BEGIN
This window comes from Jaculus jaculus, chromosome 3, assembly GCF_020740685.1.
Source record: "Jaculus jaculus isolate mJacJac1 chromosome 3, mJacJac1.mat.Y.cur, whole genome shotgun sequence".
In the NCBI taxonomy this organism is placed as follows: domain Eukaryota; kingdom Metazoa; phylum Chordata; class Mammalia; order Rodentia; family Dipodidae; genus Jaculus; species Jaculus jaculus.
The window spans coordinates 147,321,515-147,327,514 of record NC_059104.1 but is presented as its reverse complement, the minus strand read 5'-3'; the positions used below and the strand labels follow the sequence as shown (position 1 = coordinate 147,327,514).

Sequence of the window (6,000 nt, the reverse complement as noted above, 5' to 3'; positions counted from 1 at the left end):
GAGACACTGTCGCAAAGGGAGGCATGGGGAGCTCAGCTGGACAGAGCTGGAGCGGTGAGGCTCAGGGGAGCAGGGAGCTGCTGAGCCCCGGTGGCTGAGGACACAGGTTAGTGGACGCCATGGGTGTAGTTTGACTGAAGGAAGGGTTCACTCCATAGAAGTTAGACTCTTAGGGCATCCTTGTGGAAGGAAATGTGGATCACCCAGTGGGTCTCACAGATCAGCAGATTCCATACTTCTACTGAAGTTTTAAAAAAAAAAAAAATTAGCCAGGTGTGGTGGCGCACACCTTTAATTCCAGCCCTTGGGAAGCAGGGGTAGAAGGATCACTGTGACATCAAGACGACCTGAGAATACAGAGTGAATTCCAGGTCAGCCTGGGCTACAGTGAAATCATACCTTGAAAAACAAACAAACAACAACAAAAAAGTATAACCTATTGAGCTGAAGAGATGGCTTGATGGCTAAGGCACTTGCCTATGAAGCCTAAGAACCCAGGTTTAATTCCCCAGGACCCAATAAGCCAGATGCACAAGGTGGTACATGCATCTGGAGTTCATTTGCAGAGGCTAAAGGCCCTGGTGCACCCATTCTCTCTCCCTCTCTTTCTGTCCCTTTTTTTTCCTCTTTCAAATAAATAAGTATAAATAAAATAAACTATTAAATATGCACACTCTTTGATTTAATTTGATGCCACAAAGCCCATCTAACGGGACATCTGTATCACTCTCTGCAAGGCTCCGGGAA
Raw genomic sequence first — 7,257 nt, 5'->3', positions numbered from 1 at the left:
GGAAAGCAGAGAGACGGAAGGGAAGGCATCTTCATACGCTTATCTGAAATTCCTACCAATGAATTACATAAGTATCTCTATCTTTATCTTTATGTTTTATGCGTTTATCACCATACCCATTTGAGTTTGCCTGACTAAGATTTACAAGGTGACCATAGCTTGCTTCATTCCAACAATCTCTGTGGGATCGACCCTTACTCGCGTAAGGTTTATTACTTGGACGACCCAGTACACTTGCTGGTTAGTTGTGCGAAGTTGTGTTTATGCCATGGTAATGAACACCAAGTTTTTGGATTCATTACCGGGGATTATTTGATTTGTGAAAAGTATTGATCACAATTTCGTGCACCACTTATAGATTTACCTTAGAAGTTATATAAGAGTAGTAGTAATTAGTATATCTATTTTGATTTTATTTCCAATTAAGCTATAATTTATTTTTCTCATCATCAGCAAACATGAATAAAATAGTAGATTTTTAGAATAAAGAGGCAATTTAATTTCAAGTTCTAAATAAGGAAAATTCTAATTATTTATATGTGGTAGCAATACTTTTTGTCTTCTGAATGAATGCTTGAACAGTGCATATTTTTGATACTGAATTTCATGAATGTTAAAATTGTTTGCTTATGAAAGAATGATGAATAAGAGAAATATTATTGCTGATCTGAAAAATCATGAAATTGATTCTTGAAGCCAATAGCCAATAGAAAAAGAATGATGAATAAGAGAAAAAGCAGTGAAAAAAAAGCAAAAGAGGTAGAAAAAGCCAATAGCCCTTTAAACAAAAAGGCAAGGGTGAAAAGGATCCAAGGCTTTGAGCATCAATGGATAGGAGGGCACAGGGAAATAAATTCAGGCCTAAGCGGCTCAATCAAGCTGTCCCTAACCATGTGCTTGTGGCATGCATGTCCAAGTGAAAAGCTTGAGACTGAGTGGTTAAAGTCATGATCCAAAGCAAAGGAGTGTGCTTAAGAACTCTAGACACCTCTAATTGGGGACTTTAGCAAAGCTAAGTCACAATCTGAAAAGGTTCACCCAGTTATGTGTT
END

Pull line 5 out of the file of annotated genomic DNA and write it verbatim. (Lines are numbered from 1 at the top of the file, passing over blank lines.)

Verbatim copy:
Sequence of the window (6,000 nt, the reverse complement as noted above, 5' to 3'; positions counted from 1 at the left end):